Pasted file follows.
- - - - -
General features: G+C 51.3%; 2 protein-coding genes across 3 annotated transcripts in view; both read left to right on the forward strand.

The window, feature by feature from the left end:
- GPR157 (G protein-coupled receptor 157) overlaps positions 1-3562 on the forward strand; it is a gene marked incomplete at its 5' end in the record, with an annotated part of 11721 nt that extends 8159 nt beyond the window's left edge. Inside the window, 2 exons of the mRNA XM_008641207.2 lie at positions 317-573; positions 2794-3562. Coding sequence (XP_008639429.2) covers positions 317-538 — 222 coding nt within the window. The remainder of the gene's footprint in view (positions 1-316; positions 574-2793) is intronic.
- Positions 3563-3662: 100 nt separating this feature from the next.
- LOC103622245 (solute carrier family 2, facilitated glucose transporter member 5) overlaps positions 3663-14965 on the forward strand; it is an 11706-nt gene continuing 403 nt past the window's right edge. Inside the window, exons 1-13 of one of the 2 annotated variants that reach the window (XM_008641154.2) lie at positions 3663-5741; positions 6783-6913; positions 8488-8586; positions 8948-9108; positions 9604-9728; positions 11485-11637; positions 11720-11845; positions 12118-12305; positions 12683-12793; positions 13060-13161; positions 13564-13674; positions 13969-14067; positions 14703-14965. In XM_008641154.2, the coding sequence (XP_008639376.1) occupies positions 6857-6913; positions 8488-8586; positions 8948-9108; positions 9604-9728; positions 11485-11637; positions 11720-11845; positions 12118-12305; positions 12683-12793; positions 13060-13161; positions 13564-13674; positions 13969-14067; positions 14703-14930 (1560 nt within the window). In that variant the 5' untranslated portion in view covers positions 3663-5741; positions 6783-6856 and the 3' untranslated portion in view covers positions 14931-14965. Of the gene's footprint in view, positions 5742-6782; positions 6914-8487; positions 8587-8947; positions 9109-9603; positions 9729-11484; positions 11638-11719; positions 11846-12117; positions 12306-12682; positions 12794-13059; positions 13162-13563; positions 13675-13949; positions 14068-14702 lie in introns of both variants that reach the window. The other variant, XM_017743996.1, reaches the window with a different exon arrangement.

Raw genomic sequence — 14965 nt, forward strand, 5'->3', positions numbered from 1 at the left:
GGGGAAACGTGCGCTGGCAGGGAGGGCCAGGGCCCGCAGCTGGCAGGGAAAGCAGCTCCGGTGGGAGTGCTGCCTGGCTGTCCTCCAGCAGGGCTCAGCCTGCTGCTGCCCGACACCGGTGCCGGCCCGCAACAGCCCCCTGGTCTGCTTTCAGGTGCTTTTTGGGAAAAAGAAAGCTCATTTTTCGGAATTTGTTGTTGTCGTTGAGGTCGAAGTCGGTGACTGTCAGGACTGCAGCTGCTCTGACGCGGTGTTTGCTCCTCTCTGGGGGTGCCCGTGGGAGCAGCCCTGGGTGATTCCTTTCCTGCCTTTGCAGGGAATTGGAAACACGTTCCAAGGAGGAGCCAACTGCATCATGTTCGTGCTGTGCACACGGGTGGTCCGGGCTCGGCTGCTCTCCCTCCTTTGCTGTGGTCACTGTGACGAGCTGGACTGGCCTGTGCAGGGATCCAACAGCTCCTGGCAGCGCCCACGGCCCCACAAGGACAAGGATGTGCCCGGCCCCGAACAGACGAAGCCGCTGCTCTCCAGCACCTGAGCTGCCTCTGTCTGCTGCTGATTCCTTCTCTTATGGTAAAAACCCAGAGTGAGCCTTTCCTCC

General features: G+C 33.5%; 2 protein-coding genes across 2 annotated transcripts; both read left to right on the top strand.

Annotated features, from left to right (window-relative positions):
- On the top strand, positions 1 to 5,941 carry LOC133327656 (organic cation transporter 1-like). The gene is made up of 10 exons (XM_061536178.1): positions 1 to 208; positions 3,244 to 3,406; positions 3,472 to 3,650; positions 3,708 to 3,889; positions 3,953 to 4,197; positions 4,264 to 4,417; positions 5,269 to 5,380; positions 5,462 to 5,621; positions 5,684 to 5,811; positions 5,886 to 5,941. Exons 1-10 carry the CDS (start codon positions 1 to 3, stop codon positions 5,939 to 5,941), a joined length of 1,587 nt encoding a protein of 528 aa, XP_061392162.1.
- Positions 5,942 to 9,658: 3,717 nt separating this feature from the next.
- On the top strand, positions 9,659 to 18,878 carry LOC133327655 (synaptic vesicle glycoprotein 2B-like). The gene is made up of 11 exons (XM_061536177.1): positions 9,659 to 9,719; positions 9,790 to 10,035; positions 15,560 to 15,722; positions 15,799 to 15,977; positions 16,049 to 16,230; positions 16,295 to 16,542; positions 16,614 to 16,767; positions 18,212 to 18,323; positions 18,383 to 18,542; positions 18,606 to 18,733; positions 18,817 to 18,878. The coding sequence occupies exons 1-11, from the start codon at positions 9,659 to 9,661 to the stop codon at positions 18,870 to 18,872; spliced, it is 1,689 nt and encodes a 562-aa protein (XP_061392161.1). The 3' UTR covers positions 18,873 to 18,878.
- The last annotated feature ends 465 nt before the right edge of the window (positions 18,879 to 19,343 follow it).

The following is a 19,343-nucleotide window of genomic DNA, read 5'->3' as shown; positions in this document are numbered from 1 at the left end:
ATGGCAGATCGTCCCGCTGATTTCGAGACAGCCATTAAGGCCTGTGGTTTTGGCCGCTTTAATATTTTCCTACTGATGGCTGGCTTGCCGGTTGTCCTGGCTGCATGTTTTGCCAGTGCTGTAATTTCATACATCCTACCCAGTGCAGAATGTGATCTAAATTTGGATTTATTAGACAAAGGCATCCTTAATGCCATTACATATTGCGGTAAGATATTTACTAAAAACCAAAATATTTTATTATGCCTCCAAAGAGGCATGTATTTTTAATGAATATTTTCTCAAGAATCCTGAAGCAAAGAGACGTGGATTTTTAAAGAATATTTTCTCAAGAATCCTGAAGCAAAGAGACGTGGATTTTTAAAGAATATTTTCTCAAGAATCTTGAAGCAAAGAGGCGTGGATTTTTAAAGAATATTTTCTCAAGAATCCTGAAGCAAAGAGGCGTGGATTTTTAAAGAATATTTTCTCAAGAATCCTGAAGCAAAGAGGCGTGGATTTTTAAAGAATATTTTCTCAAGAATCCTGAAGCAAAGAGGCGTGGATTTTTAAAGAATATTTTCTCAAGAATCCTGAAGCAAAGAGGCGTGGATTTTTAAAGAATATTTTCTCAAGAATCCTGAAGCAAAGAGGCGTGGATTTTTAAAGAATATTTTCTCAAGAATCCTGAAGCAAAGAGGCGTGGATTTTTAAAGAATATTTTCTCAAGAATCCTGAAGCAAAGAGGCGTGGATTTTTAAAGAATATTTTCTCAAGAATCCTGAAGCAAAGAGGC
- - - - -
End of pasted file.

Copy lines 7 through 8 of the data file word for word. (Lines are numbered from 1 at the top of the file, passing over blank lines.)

GGGGAAACGTGCGCTGGCAGGGAGGGCCAGGGCCCGCAGCTGGCAGGGAAAGCAGCTCCGGTGGGAGTGCTGCCTGGCTGTCCTCCAGCAGGGCTCAGCCTGCTGCTGCCCGACACCGGTGCCGGCCCGCAACAGCCCCCTGGTCTGCTTTCAGGTGCTTTTTGGGAAAAAGAAAGCTCATTTTTCGGAATTTGTTGTTGTCGTTGAGGTCGAAGTCGGTGACTGTCAGGACTGCAGCTGCTCTGACGCGGTGTTTGCTCCTCTCTGGGGGTGCCCGTGGGAGCAGCCCTGGGTGATTCCTTTCCTGCCTTTGCAGGGAATTGGAAACACGTTCCAAGGAGGAGCCAACTGCATCATGTTCGTGCTGTGCACACGGGTGGTCCGGGCTCGGCTGCTCTCCCTCCTTTGCTGTGGTCACTGTGACGAGCTGGACTGGCCTGTGCAGGGATCCAACAGCTCCTGGCAGCGCCCACGGCCCCACAAGGACAAGGATGTGCCCGGCCCCGAACAGACGAAGCCGCTGCTCTCCAGCACCTGAGCTGCCTCTGTCTGCTGCTGATTCCTTCTCTTATGGTAAAAACCCAGAGTGAGCCTTTCCTCC

General features: G+C 33.5%; 2 protein-coding genes across 2 annotated transcripts; both read left to right on the top strand.